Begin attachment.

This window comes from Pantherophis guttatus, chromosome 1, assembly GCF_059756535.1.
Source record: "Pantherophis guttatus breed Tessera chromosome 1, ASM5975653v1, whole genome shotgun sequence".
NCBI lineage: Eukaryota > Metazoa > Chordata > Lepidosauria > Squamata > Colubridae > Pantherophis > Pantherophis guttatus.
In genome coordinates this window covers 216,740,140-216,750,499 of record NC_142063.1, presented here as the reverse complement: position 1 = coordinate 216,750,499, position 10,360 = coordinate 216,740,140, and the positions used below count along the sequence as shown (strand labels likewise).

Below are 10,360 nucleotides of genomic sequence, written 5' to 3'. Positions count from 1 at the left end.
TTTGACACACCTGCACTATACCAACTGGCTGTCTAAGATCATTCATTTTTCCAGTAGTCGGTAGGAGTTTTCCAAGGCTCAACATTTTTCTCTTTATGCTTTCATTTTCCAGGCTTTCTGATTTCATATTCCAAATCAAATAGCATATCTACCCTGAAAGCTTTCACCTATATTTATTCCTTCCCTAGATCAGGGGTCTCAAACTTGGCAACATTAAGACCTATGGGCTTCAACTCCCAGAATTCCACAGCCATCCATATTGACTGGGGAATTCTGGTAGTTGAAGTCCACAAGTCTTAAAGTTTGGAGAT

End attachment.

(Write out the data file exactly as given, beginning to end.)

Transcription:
This window comes from Pantherophis guttatus, chromosome 1, assembly GCF_059756535.1.
Source record: "Pantherophis guttatus breed Tessera chromosome 1, ASM5975653v1, whole genome shotgun sequence".
NCBI lineage: Eukaryota > Metazoa > Chordata > Lepidosauria > Squamata > Colubridae > Pantherophis > Pantherophis guttatus.
In genome coordinates this window covers 216,740,140-216,750,499 of record NC_142063.1, presented here as the reverse complement: position 1 = coordinate 216,750,499, position 10,360 = coordinate 216,740,140, and the positions used below count along the sequence as shown (strand labels likewise).

Below are 10,360 nucleotides of genomic sequence, written 5' to 3'. Positions count from 1 at the left end.
TTTGACACACCTGCACTATACCAACTGGCTGTCTAAGATCATTCATTTTTCCAGTAGTCGGTAGGAGTTTTCCAAGGCTCAACATTTTTCTCTTTATGCTTTCATTTTCCAGGCTTTCTGATTTCATATTCCAAATCAAATAGCATATCTACCCTGAAAGCTTTCACCTATATTTATTCCTTCCCTAGATCAGGGGTCTCAAACTTGGCAACATTAAGACCTATGGGCTTCAACTCCCAGAATTCCACAGCCATCCATATTGACTGGGGAATTCTGGTAGTTGAAGTCCACAAGTCTTAAAGTTTGGAGAT